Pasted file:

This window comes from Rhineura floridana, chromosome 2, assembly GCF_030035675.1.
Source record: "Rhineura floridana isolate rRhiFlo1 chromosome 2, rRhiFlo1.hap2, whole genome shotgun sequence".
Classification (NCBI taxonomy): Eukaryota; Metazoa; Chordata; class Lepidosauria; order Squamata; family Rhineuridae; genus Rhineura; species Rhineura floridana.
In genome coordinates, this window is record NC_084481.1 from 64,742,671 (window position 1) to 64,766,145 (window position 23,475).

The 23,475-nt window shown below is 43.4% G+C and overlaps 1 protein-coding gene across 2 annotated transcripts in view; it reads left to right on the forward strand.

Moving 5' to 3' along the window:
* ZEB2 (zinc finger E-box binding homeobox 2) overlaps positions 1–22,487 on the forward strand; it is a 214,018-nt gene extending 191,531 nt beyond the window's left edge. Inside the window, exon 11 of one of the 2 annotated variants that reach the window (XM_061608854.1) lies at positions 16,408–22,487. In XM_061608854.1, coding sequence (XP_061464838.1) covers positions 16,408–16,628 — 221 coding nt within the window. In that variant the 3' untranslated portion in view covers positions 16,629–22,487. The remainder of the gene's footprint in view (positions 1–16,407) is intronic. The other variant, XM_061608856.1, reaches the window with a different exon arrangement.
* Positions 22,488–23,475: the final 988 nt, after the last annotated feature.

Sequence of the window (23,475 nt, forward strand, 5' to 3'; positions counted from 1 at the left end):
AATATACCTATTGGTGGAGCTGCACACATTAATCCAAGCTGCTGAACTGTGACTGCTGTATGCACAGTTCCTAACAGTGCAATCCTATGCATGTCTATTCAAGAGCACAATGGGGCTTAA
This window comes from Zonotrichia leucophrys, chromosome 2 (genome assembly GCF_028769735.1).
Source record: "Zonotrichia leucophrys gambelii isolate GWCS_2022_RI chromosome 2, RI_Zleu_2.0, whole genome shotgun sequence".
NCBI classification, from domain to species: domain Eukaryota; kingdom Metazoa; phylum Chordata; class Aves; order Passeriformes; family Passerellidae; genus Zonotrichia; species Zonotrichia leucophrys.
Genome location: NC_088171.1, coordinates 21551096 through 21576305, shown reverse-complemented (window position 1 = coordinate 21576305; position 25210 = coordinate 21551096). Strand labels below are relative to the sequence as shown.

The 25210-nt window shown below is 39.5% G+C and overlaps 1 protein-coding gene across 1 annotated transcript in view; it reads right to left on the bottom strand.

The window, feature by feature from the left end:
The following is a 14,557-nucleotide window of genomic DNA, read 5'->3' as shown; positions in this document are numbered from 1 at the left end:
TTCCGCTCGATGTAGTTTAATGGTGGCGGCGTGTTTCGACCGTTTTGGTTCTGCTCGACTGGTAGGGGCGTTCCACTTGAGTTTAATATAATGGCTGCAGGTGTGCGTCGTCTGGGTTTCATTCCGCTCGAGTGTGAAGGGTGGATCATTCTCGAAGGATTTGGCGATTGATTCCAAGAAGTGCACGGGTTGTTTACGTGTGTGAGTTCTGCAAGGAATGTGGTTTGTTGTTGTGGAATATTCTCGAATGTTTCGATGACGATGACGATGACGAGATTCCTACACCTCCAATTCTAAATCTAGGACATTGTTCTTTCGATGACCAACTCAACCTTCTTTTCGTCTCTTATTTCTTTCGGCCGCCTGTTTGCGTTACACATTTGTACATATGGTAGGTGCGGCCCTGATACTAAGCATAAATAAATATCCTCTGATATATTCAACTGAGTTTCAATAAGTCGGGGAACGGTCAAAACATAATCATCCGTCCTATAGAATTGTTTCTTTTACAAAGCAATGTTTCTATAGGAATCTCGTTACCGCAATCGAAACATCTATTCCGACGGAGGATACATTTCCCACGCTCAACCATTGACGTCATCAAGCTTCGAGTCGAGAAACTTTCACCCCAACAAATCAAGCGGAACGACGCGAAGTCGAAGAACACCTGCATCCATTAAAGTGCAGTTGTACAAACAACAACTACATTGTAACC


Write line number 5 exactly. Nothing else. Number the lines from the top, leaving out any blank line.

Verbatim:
The 23,475-nt window shown below is 43.4% G+C and overlaps 1 protein-coding gene across 2 annotated transcripts in view; it reads left to right on the forward strand.